By Terri Jo Neff |
In 2016, Pima County used more than $15 million in county assets as collateral to lure an aspiring space tourism company connected to now-Sen. Mark Kelly to Tucson despite myriad questions about whether the deal was constitutional.
The Arizona Court of Appeals answered one of those questions on Oct. 26, ruling that a major provision of the county’s deal with World View Enterprises violated the Gift Clause of the Arizona Constitution. That deal allows World View to purchase its Pima County-financed office and manufacturing complex on prime commercial land for only $10 in 2036.
Pima County has 30 days to file a petition for review with the Arizona Supreme Court. If no petition is filed, the case goes back to the Pima County Superior Court for further proceedings in compliance with the appellate decision.
Jan Lesher, the current Pima County Administrator, notified the county supervisors that the Pima County Attorney’s Office will discuss the appellate decision during an executive session on Nov. 1.
Former Pima County Administrator Chuck Huckelberry, with support from Kelly, attracted World View’s corporate and manufacturing operations by promising to construct a Space Port (launch pad) on county-owned land near the Tucson International Airport. In addition, the county designed and constructed a 142,000 square-foot complex on 12 acres of adjacent county-owned land.
The $19 million cost of the project, which includes interest Pima County pays for financing the construction, was justified, supporters like Kelly and Huckelberry claimed, because of the 400 high-paying jobs and $3.5 billion of economic impact World View would bring to the area.
For its part, World View is to reimburse the county’s outlay via rent payments as part of a 20-year Lease-Purchase Agreement. Then when the lease is up, World View can purchase the office / manufacturing complex (sans the Space Port property) for $10.
The problem with that provision, according to the Court of Appeals, is that the building will still have a 30-year lifespan in 2036 and a fair market value of $14 million.
“The ‘give’ then, by Pima County, is $14 million and its ‘get’ is $10,” wrote Chief Judge Karl Eppich in the Oct. 26 appellate decision. He added that the provision was “lopsided” from the perspective of the county because the purchase price represents only .0000007 percent of the property’s value.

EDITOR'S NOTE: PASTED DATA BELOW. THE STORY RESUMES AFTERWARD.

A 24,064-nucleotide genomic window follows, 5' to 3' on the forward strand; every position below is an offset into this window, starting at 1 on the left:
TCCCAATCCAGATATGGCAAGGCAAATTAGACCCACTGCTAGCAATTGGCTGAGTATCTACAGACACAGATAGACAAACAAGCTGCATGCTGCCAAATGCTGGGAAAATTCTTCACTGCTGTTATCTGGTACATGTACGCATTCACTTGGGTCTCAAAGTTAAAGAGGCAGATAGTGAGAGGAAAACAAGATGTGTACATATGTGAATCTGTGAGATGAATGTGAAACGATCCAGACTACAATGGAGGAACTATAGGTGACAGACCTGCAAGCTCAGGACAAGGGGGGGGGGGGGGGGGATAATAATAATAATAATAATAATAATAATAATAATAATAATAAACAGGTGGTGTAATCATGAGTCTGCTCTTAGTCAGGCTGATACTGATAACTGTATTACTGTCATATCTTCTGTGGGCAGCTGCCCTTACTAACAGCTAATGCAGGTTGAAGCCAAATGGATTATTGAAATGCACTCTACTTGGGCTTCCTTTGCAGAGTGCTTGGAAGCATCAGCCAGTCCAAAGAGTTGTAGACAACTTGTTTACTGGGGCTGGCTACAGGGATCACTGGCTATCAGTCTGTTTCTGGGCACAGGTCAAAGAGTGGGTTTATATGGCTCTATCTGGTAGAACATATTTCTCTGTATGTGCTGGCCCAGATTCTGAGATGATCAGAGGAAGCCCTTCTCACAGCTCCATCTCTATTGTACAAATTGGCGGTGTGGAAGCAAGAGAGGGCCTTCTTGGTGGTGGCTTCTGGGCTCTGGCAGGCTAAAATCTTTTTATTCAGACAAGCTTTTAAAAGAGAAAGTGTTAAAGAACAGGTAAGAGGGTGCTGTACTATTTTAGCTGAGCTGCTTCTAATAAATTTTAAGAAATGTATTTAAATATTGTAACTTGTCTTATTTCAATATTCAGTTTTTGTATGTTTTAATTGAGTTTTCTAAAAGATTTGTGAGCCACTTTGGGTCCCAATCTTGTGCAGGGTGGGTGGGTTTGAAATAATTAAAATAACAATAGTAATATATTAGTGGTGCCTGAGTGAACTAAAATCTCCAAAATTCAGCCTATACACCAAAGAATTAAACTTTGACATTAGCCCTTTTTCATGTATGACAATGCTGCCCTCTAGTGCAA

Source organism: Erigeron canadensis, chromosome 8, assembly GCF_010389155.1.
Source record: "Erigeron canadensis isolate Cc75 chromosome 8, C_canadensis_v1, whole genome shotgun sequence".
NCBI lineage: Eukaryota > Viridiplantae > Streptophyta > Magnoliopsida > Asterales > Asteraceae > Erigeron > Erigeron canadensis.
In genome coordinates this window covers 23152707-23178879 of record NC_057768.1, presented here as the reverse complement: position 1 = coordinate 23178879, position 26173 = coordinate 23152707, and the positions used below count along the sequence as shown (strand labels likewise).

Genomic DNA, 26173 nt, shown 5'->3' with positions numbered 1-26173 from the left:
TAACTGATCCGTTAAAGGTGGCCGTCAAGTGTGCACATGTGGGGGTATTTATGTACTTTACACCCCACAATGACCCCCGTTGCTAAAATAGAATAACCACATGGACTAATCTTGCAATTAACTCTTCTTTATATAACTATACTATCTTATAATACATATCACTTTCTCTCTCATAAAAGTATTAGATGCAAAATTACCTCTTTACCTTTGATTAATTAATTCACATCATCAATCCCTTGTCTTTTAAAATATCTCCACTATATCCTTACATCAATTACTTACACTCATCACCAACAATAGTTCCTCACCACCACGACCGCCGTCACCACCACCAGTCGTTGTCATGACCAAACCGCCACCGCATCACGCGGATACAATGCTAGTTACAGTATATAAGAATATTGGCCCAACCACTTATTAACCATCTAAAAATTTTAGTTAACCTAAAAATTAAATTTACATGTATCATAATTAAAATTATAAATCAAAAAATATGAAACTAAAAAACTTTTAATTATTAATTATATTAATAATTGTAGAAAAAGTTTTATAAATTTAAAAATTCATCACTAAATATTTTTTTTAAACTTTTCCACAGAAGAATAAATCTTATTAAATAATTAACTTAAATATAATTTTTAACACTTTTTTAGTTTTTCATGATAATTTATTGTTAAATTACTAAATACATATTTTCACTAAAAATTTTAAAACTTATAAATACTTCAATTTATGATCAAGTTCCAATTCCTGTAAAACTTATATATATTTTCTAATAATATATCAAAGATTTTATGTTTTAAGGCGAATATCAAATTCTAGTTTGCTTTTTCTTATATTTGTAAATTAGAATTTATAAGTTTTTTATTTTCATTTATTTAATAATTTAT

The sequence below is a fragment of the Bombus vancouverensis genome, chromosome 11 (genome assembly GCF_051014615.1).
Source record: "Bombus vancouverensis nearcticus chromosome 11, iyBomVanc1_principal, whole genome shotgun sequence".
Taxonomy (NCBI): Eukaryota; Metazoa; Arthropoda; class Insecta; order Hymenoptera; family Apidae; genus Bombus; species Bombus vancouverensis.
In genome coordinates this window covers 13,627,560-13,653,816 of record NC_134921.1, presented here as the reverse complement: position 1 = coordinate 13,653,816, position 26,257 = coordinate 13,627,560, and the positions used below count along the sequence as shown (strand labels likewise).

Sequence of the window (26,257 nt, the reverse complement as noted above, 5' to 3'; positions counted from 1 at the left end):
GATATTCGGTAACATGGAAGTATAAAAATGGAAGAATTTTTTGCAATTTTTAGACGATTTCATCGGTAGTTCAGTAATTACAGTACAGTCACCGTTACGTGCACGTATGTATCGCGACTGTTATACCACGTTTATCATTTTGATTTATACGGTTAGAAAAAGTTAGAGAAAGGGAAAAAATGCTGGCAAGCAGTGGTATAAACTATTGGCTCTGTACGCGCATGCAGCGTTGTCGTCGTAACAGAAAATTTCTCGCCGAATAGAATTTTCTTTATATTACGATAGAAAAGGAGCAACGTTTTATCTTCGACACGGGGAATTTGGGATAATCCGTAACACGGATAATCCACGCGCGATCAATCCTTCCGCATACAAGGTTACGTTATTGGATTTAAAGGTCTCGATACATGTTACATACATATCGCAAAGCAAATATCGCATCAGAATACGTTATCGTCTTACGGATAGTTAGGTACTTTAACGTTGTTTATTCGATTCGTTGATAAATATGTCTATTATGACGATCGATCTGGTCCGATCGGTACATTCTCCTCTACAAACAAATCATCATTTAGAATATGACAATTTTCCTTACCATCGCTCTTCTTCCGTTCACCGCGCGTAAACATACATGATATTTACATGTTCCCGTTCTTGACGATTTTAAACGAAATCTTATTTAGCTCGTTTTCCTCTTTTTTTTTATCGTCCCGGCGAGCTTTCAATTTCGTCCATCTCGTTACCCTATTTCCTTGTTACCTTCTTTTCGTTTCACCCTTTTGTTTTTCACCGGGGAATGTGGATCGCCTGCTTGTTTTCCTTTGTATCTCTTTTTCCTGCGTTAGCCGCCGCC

Eppich wrote that the expenditure of public funds to benefit a private company is legal under the Arizona Constitution only when a public purpose is served and only if the benefit or consideration between the public and the private entity is not “grossly disproportionate.”
“We agree with Taxpayers that the $10 purchase option amounts to an unconstitutional subsidy because the consideration received by Pima County is grossly disproportionate to the value of the World View facility,” he wrote.
Kelly became an advisor for World View in 2013 after getting to know the company’s founders. He has continued his relationship with the company even though those founders are no longer affiliated with World View and have started a competing new space tourism company in Florida.
World View, which still claims people will travel to the edge of the stratosphere someday via its proprietary balloons, has significantly missed most of its annual staffing and payroll targets. County officials have also had to revise the agreement at least once to address several months of late rental payments.
Timothy Sandefur is vice president for Legal Affairs at the Goldwater Institute and is one of the attorneys who represent three Pima County taxpayers who sued the county shortly after the World View agreement was announced in 2016.
“County governments exist to protect the rights of citizens and allow them to pursue their own business in their own way—not to pick winners and losers in the marketplace, or gamble with taxpayer money,” Sandefur said after the appellate decision was announced. “When they do, the consequence is often that taxpayer money simply floats away.”
Sandefur also addressed the possibility that Pima County will ask the state’s highest court to consider the case.
“Although they could appeal the decision to the Arizona Supreme Court, it seems well past time for Pima County officials to admit that this entire deal was both illegal and foolhardy,” he said.